To access the Industry Snapshots, visit the “Finding Data” page on the Census Bureau’s Economic Census site (business.census.gov). From there, click on “View an Industry Snapshot” and choose the specific industry you are interested in from the menu or the search tool. Once the page for that industry appears, you can select your state to view a thematic state map by county that you can customize. A detailed table showing current and historical data for that industry in your state as well as bar and line charts is also shown. So from A (accountants’ offices) to Z (zoos and botanical gardens), Industry Snapshots now really has you covered!

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Industry Snapshots is just one of several census.gov tools that use the Census Bureau’s application programming interface. The API lets developers create custom apps to reach new users and makes key statistics more accessible than ever before.

The updated Industry Snapshots are just one way the Census Bureau continues to transform the way we deliver data to the public. The Industry Snapshots provide a “one-stop shop” to the most up-to-date key statistics on any specific industry in your state, now utilizing multiple data sources.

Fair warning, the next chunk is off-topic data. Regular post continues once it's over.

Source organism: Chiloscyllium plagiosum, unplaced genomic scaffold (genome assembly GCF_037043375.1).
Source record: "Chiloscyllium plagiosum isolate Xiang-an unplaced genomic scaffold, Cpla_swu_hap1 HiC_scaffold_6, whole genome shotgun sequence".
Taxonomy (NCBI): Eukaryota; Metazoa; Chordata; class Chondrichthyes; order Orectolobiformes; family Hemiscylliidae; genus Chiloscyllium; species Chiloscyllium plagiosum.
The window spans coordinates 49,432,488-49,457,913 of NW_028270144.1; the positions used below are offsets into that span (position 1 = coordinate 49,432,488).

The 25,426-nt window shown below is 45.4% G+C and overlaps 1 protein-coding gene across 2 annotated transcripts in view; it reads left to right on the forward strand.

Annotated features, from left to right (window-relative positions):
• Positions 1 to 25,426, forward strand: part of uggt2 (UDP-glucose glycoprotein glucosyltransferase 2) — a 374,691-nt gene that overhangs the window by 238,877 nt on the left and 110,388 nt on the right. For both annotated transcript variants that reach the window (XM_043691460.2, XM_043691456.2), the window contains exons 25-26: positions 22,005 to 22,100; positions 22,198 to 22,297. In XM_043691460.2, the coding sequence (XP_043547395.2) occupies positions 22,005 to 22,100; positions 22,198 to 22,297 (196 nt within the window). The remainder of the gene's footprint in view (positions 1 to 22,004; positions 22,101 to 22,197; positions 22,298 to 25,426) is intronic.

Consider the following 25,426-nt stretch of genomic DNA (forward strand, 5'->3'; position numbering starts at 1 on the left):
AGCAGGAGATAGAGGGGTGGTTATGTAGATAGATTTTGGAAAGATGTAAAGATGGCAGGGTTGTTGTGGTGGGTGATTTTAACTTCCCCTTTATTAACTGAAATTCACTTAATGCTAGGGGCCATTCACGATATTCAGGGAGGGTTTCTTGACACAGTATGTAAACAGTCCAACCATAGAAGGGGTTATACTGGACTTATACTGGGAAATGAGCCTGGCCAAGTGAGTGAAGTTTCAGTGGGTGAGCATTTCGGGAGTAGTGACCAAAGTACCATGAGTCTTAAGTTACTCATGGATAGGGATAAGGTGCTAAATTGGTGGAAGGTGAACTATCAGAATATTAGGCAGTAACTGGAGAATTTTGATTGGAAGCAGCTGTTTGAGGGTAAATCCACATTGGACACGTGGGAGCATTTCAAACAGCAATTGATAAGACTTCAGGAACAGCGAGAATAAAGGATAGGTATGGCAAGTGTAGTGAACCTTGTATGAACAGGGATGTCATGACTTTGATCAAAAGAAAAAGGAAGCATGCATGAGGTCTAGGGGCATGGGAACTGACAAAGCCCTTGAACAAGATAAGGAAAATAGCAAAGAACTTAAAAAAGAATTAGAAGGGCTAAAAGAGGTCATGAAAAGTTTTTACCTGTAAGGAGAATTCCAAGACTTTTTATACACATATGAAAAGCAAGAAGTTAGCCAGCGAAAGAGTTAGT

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Moving in the USA: Domestic Migration Before and After the Recession

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Written by:
Ben Bolender, Population Estimates Branch
Peter Borsella, Net International Migration Branch
Luke Rogers, Population Estimates Branch
Sam Garrow, Population Estimates Branch

Have you ever moved? If so, was it to a new state? Was it to a new county? Where we move has a big impact on our lives. In the same way, where people move can have a big impact on the United States. In many areas, it drives population change, and it can affect things from jobs, to services, to local infrastructure like buildings and roads.